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'Green drive' to clean up express delivery sector

Xu Wei
Updated: Dec 23,2020 09:30    China Daily

The central government has ratcheted up measures to promote green packaging in the express delivery sector by encouraging standardized industry practices, the use of more eco-friendly materials and the development of recycling facilities.

China's mammoth e-commerce sector, which recorded total sales of 10 trillion yuan ($1.52 trillion) last year, has given rise to a booming express delivery industry, with plastic bags, cardboard boxes and adhesive tape creating a major trash problem.

A guideline published on Dec 14 by eight central government departments, including the National Development and Reform Commission and the State Post Bureau, pledged accelerated efforts to promote the green transformation of the express delivery sector.

Key measures include revisions to laws and regulations in the sector to offer incentives to businesses, and setting unified standards for green packaging to ensure compliance by industry participants.

As part of the green drive, at least 85 percent of packages will only be wrapped one-time by 2022, while 7 million reusable containers will come into use.

To reduce the use of packaging materials and prevent pollution, the government will push forward key measures to gradually halt the use of nondegradable plastic bags, woven bags and adhesive tape.

China's package orders totaled 63.52 billion last year, up 25.3 percent from 2018. It marked the sixth consecutive year that the country has topped the world in the amount of such orders, according to a report issued by the State Post Bureau in October.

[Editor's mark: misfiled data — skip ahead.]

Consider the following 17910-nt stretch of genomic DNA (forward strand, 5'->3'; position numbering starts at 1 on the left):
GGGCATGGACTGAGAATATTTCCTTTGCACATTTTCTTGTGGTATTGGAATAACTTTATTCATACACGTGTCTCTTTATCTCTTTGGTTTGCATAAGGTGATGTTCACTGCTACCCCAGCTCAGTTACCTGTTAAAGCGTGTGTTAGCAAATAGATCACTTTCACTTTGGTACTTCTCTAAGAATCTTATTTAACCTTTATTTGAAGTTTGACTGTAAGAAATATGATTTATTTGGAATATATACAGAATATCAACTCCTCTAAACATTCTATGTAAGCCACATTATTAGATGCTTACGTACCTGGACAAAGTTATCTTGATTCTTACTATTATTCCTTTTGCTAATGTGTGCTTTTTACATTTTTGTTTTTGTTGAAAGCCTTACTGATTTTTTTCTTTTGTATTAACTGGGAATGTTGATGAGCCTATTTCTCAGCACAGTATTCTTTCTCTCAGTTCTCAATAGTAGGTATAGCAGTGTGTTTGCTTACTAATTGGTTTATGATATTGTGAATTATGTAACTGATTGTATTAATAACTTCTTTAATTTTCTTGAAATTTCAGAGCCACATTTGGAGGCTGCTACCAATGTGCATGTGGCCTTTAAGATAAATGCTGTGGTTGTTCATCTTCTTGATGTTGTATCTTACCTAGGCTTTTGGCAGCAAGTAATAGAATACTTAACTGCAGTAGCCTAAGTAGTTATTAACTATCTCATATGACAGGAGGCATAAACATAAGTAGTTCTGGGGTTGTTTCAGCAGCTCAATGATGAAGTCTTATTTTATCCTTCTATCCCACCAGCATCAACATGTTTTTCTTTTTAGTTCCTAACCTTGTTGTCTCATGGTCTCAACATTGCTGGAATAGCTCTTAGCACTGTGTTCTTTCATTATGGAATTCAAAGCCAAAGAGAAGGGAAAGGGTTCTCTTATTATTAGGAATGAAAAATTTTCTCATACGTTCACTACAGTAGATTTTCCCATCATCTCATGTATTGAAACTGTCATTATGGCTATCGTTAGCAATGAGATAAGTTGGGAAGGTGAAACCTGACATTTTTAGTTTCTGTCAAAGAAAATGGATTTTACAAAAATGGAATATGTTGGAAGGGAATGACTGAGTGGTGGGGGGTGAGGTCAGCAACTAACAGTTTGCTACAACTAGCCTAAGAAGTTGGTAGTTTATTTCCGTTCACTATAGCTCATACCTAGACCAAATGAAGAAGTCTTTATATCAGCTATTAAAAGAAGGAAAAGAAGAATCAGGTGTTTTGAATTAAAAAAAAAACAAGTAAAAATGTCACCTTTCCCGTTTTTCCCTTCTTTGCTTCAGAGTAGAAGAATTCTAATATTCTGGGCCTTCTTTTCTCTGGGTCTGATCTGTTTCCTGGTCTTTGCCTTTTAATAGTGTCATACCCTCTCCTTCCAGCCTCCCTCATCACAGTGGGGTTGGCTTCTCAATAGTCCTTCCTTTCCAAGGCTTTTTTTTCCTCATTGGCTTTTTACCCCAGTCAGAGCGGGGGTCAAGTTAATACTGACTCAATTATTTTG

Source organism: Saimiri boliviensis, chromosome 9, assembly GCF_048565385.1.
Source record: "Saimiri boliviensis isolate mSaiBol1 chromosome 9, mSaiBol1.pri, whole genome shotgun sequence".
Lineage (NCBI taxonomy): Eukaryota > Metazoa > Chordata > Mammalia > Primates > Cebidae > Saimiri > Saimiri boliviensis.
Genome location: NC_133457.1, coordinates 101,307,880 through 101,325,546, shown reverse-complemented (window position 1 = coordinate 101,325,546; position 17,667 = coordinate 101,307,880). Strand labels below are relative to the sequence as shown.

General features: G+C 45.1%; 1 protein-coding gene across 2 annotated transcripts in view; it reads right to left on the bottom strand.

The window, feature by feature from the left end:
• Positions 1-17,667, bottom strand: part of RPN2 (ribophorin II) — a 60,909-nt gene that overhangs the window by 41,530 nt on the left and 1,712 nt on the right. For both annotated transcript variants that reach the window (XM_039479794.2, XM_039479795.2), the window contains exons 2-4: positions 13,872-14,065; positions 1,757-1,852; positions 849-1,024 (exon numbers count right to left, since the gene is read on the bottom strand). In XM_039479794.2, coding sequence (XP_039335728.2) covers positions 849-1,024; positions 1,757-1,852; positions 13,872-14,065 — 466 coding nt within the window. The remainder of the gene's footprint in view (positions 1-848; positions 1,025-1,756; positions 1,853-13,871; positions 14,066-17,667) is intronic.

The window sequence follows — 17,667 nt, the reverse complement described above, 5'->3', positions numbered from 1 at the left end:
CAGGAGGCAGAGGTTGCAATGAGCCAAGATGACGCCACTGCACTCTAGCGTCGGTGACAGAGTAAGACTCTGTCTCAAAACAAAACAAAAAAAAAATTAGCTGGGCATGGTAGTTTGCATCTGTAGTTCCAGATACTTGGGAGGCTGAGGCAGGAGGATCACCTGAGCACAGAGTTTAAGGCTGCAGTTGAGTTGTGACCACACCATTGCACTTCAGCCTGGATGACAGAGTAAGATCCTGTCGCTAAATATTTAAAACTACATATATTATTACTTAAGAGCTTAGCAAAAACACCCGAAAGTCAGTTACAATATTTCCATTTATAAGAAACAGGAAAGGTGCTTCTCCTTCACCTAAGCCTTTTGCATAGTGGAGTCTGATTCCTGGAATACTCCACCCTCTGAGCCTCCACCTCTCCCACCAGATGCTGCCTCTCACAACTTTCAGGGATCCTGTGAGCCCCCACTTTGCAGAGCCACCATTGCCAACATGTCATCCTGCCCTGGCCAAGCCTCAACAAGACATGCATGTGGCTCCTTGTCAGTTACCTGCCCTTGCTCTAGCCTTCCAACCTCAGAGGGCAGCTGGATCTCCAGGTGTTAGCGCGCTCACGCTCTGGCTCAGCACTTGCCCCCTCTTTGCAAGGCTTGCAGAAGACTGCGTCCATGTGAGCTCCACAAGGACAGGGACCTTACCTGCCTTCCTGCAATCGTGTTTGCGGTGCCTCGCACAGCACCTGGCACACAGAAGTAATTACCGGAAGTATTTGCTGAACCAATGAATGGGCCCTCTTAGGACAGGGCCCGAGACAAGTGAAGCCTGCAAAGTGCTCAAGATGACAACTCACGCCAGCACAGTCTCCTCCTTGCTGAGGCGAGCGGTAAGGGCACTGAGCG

The report said that the country's express delivery sector recycled 200 million cardboard boxes last year as part of the green transformation drive.

"It requires a joint effort from the whole industry chain to solve the pollution problem of mailed packages," said Hu Kai, deputy-director of the State Post Bureau's development and research center.

He noted that over 70 percent of package orders are generated by the e-commerce sector, and it is important to ensure e-commerce platforms and businesses can meet their responsibilities on pollution control.

Hu highlighted the need to design and use wrapping materials that can meet logistics companies' demands and enable more products to be mailed without having to be packaged a second time by couriers.

The guideline urged quicker steps to devise compulsory standards on hazard-free and recyclable packaging materials and the certification of green packages.

To promote standardized practices in the industry, it pledged to develop packaging that better accommodates the size of goods and ban low-quality materials, such as those that fail to meet standards on heavy metals and solvents.

Express delivery businesses will be encouraged to boost training of their couriers to improve their skills, while authorities will include inspections of sorting, packaging and delivery in their random checks of businesses.

Lin Ling, a researcher from the China National Institute of Standardization, said "the implementation of the guideline can help shape a more systematic and scientific set of industry standards, thus effectively reducing disputes and improving efficiency."

To bolster the recycling of packaging materials, the guideline said the use of recyclable products will be promoted. Local authorities must develop facilities for the recycling of packages in communities, colleges and business districts, while express delivery branches will also be encouraged to offer recycling services.

Central government finance will extend support to the development of a green logistics and express delivery system as well as professional recycling facilities. The government is also considering giving green credits to businesses participating in such programs, the guideline said.

Zhu Liyang, president of the China Association of Circular Economy, said the guideline has policy measures that are ready to be implemented and points the way for the green transformation of the sector.

"The latest policies have made clear that couriers and e-commerce businesses must assume the principal responsibilities, a move that will pave the way for the future green development of the sector," he said.